If you have to ask about weapons or drones, I don’t know what to say to you. No.
How Did We Get Here? Or, a Cheat Sheet for the Bandwagon
Let’s start at the beginning. You may remember (or not, if you just started paying attention) that the season began late due to the lockout. That’s why the series is going into November, but it’s also arguably why the Phillies made it into the World Series in the first place. Two major changes that came out of the collective bargaining agreement were: 1) The National League got to use a designated hitter, matching the American League; and 2) There’s now an expanded 12-team postseason with three division winners and three wild-card winners per league.
The Phillies filled that new third, final wild-card slot. And a big part of getting there was having Bryce Harper hit in the DH spot after his elbow injury in April limited his ability to play the outfield.
Following the Phillies’ dismal 22-29 start to the season, manager Joe Girardi was fired, and Rob Thomson was installed as interim manager. A 10-0 win over the Angels in his debut was the first crack in that “interim” designation — Thomson is now signed as skipper through 2024.
The Phillies were 38-35 in late June when Harper was hit by a 97-mph pitch, breaking his thumb and taking him out of the lineup for two months — that’s right, he had two injuries this season. Far from spelling the team’s demise, it led to a run that vaulted them into position for the postseason. They finished the season 87-75, good enough for the third NL wild-card spot.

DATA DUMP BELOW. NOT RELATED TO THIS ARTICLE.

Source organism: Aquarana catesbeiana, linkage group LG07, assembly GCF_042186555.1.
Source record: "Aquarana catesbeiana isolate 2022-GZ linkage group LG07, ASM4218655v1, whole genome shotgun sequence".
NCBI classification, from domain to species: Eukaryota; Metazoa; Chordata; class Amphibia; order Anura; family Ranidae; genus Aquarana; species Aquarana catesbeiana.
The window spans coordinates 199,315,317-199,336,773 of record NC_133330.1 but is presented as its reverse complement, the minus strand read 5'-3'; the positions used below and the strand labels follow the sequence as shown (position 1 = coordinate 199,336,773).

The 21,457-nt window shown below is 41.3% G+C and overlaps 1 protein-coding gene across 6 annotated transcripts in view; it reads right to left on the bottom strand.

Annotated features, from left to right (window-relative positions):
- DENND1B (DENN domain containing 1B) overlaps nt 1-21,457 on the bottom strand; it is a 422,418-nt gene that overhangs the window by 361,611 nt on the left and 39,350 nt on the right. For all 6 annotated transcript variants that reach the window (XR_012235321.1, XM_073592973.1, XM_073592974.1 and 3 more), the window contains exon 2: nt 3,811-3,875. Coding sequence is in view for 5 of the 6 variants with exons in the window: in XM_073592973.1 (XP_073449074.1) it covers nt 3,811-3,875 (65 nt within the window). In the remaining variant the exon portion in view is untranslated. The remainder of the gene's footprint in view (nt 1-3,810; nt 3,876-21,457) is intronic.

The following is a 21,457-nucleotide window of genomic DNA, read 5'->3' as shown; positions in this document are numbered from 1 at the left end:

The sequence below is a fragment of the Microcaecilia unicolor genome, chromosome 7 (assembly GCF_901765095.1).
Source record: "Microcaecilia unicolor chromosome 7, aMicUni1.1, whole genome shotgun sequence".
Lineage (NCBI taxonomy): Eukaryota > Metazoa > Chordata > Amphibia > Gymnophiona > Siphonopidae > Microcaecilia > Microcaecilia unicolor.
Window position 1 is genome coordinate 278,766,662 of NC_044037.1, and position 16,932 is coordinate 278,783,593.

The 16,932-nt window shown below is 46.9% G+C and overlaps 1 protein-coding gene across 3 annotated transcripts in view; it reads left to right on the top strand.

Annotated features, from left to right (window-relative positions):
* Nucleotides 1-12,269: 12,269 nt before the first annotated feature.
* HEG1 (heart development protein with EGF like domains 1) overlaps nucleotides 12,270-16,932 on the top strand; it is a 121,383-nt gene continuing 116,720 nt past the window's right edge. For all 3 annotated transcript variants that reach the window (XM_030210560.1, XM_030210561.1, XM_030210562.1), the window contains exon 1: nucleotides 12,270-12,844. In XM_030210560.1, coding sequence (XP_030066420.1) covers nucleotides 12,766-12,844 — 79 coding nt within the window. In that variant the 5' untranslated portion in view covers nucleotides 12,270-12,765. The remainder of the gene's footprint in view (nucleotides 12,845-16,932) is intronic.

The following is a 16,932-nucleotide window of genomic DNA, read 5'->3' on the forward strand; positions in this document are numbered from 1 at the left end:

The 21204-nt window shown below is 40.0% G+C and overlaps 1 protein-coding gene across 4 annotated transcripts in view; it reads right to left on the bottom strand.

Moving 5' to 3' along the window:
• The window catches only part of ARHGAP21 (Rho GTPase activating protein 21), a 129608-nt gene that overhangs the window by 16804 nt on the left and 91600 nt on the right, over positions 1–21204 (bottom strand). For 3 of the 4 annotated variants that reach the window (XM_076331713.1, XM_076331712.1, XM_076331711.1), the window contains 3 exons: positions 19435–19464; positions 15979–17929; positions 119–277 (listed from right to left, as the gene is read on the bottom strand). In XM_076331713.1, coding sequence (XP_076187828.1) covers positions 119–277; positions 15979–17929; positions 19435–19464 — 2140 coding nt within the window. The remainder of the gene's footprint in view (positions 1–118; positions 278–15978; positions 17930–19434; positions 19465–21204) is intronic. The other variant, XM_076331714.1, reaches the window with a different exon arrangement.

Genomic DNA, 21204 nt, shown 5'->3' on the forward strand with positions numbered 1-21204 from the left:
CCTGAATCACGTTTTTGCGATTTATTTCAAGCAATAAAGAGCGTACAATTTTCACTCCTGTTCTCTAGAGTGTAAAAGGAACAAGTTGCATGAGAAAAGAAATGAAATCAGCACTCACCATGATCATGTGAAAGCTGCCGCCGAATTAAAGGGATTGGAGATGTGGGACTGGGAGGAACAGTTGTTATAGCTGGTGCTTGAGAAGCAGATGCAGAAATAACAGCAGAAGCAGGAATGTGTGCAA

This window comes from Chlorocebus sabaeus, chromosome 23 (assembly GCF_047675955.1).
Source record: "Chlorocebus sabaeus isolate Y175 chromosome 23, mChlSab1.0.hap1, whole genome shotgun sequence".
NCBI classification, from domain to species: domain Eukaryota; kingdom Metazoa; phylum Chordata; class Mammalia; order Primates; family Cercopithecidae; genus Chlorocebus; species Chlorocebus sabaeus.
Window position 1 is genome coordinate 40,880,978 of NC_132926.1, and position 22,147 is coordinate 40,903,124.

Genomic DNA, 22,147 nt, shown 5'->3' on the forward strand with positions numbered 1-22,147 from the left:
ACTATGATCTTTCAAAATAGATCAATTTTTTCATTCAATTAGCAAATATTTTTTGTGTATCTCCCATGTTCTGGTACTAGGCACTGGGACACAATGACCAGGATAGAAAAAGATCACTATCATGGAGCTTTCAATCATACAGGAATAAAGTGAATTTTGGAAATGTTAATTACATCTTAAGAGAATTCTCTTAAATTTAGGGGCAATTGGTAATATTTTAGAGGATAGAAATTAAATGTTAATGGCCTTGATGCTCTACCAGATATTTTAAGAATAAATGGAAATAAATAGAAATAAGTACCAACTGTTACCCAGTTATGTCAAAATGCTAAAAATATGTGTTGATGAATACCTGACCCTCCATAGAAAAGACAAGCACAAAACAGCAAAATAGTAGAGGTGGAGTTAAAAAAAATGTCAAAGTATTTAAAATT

They entered the postseason as underdogs against the St. Louis Cardinals in a best-of-three series. That underdog designation seemed warranted going into the ninth inning of the first game, as they trailed 2-0. But they put up a six-run inning, winning that game and the next to advance to the NLDS, where they would face the 101-win NL East-champion Atlanta Braves.
In the NLDS, the Phillies and Braves split the first two games in Atlanta. When the series moved to Philly, the Phillies took control — they have yet to lose a postseason game at home this year, reminiscent of their 2008 postseason (and we all know how that ended).
That brings us to last week, when the Phillies vanquished the San Diego Padres with a similar formula, splitting the first two games on the road, then coming home to dominate. It seemed they might lose Game 5, but in the bottom of the eighth inning, Harper mashed a two-run homer to left field, giving them a lead they’d keep to win the pennant. Philly rejoiced.
Whom to Watch